As we recently reported, Russian agents were buying all sorts of ads on Facebook in order to influence American public opinion ahead of the 2016 election.

Your elected officials in Washington were not happy about this revelation at all. In order to do a little damage control, Facebook dispatched its COO Sheryl Sandberg to D.C. this week to meet with lawmakers and to try to make sure they weren't going to do anything rash that could damage her company.

She stopped by to meet the CBC, who pointed out that Facebook has no black people on its board, and no black executives. Sandberg promised to fix that sometime in the "future."

A press release sent out by the CBC after the meeting told everyone not to get their hopes up. Apparently "Facebook committed to changing” their lack of board diversity “two years ago” during a meeting with the CBC. And yet, it is no more diverse now than it was then.

Now Recode reports that two members of the CBC that met with Sandberg this week, Representative Barbara Lee (D-CA) and Representative G.K. Butterfield (D-NC), are heading to her home turf next week in order to push Facebook, Twitter and other tech giants to do better than they have been with diversity, and to presumably help Apple diversity VP Denise Young Smith understand that "12 white, blue-eyed, blonde men" are not a diverse group of people (as she claimed earlier this week).

Tech, as we have reported, is not very diverse. 

Facebook, for instance, has an engineering team that is one percent black. Overall, the company is three percent black.

And sadly, a new study suggests that Silicon Valley is becoming less diverse, not more.

“They have got to understand, they’ve got to move quicker,” Lee said to Recode, that "they" being the tech industry.

The CBC is heading to Silicon Valley as part of its Tech2020 initiative, which hopes to increase the number of black tech employees at all levels, from start-up garage to corporate boardroom.

When we spoke with Facebook earlier this year, the company's global director of diversity, Maxine Williams, suggested that one the reason tech isn't more diverse is because minorities don't have tech "as much on their radar as it is in other populations."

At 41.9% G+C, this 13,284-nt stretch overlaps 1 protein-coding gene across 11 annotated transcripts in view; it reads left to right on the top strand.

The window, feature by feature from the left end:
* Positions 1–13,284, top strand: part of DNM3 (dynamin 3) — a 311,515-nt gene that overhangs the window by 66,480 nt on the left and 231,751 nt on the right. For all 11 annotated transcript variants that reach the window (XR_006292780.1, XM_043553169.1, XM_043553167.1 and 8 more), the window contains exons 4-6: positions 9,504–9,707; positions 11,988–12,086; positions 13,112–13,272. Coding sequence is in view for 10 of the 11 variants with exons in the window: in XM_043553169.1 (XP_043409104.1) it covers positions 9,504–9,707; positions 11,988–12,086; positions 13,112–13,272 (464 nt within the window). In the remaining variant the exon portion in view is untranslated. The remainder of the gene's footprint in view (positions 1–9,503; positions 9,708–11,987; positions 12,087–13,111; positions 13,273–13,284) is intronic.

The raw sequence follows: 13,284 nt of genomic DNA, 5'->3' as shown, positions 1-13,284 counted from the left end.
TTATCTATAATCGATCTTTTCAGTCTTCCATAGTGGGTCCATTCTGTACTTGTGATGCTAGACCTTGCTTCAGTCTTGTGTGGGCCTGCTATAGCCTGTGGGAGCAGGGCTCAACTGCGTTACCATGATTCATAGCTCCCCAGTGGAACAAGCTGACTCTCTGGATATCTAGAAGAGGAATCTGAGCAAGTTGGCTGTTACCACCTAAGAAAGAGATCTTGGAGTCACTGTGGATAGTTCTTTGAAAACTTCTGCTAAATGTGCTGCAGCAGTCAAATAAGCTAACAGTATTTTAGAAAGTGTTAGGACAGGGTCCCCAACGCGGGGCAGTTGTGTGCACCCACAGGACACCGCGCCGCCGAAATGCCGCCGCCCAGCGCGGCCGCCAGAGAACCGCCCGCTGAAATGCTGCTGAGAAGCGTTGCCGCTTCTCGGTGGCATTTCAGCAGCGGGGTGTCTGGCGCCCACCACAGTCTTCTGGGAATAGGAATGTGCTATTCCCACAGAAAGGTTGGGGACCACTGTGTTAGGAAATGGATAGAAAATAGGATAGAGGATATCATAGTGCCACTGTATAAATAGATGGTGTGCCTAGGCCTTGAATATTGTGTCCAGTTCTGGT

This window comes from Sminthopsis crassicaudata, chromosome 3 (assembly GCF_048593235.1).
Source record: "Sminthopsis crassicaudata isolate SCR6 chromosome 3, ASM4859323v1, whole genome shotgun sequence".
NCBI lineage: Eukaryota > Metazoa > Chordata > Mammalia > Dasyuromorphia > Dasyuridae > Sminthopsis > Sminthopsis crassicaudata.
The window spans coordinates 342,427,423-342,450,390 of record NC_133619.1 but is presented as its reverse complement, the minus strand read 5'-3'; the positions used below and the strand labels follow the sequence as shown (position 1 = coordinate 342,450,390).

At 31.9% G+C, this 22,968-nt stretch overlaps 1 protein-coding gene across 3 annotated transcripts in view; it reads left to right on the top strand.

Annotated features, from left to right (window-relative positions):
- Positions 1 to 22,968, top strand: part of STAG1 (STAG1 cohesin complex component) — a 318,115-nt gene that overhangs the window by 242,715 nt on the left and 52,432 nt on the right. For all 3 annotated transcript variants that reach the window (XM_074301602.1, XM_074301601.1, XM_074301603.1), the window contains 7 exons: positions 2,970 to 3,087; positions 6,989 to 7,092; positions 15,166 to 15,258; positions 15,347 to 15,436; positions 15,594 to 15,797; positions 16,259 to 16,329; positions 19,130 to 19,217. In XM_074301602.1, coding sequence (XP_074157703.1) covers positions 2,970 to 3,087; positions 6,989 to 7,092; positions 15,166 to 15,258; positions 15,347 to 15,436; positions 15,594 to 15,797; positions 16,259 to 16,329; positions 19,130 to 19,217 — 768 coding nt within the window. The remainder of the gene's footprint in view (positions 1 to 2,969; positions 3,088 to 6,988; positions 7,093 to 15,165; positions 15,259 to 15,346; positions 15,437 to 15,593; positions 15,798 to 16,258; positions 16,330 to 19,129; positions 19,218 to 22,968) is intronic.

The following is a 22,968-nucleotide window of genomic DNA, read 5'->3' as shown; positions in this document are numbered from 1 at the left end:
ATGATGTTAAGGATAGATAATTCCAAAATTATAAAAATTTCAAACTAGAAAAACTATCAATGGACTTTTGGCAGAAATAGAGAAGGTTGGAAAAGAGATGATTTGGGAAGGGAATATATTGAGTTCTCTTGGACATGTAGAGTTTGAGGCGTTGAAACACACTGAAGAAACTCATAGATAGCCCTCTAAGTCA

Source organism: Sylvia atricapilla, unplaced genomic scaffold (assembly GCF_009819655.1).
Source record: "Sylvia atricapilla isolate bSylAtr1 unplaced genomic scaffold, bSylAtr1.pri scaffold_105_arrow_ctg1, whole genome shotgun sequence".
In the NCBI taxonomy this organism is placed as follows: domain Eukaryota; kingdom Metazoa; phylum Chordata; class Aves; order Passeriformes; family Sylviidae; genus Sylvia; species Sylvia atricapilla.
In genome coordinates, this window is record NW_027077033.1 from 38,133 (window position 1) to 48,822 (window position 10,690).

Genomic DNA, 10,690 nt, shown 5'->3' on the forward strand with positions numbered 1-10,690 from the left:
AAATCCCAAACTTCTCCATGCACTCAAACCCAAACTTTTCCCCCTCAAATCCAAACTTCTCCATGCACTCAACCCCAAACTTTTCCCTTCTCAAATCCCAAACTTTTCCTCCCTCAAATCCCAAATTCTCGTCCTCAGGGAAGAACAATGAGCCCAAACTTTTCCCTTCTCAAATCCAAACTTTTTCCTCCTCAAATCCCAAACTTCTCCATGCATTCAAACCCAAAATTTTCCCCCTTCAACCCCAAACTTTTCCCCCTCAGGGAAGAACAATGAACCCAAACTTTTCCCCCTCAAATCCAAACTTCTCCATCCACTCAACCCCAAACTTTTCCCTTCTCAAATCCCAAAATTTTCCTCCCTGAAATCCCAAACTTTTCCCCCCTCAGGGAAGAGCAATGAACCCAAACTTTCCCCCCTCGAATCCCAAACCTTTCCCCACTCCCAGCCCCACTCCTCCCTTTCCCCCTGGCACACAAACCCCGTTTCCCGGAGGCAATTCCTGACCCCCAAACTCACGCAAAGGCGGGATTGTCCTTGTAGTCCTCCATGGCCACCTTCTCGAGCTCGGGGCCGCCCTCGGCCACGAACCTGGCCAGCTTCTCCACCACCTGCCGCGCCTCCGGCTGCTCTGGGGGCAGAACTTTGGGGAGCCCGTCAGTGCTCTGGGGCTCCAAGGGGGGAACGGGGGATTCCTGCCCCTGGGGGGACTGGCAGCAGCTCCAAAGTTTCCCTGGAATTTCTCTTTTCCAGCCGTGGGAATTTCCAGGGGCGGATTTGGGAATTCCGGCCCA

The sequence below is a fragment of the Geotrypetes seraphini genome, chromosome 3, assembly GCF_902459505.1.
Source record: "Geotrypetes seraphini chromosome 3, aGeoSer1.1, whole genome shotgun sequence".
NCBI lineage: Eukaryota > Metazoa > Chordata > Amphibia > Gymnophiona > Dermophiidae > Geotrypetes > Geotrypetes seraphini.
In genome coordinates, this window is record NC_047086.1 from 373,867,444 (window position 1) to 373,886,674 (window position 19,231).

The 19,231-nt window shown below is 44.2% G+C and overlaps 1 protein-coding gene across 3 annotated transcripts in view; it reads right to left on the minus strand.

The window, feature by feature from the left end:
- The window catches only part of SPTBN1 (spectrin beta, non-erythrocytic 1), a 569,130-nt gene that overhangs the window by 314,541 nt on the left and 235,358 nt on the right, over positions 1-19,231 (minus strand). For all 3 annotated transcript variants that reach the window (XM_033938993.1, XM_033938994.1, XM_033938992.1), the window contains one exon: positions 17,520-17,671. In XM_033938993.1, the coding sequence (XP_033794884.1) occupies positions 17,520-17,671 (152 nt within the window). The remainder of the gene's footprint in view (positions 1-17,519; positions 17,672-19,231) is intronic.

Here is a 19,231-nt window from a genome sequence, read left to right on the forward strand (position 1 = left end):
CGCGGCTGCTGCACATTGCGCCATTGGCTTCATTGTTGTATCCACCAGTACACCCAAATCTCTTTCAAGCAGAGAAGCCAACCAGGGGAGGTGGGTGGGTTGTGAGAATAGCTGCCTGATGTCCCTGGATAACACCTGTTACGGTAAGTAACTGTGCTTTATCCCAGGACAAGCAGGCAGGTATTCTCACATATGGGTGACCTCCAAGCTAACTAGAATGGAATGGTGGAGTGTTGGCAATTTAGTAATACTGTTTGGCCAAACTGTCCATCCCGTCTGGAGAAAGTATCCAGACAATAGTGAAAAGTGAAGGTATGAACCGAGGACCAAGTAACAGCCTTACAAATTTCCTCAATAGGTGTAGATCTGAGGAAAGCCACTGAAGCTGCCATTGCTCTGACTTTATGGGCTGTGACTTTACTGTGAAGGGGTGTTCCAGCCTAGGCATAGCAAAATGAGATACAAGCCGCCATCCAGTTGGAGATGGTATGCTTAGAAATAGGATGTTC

She also seemed to place some of the blame for lack of diversity at the feet of minority populations, telling us, “The last thing we believe is people can’t, what we believe is they can. We just need to get them from that ‘I can’t’ to ‘I will.’”

Lee doesn't subscribe to this school of thought.

“I have many qualified constituents who would like to work in the tech sector,” Lee told Recode, “And systematically they are just denied these opportunities over and over again.”

Too, Lee and Butterfield want to go to California because they still aren't satisfied with how social media companies have been handling the Russian advertising revelations. Of particular concern are the pages created by Russian agents that on the surface seemed to be pro-BLM pages, but that in reality worked to foment racial discord.

Lee said that she wants to push tech companies into figuring "out a way to stop allowing these ads that really undermine our elections and create havoc, really, in communities by trying to create division and hostility and hatred.”

The representative suggested that one way Facebook could make sure that ads don't "create division and hostility" is to have "African Americans and people of color analyzing” them, and plans to bring this up in her meetings next week.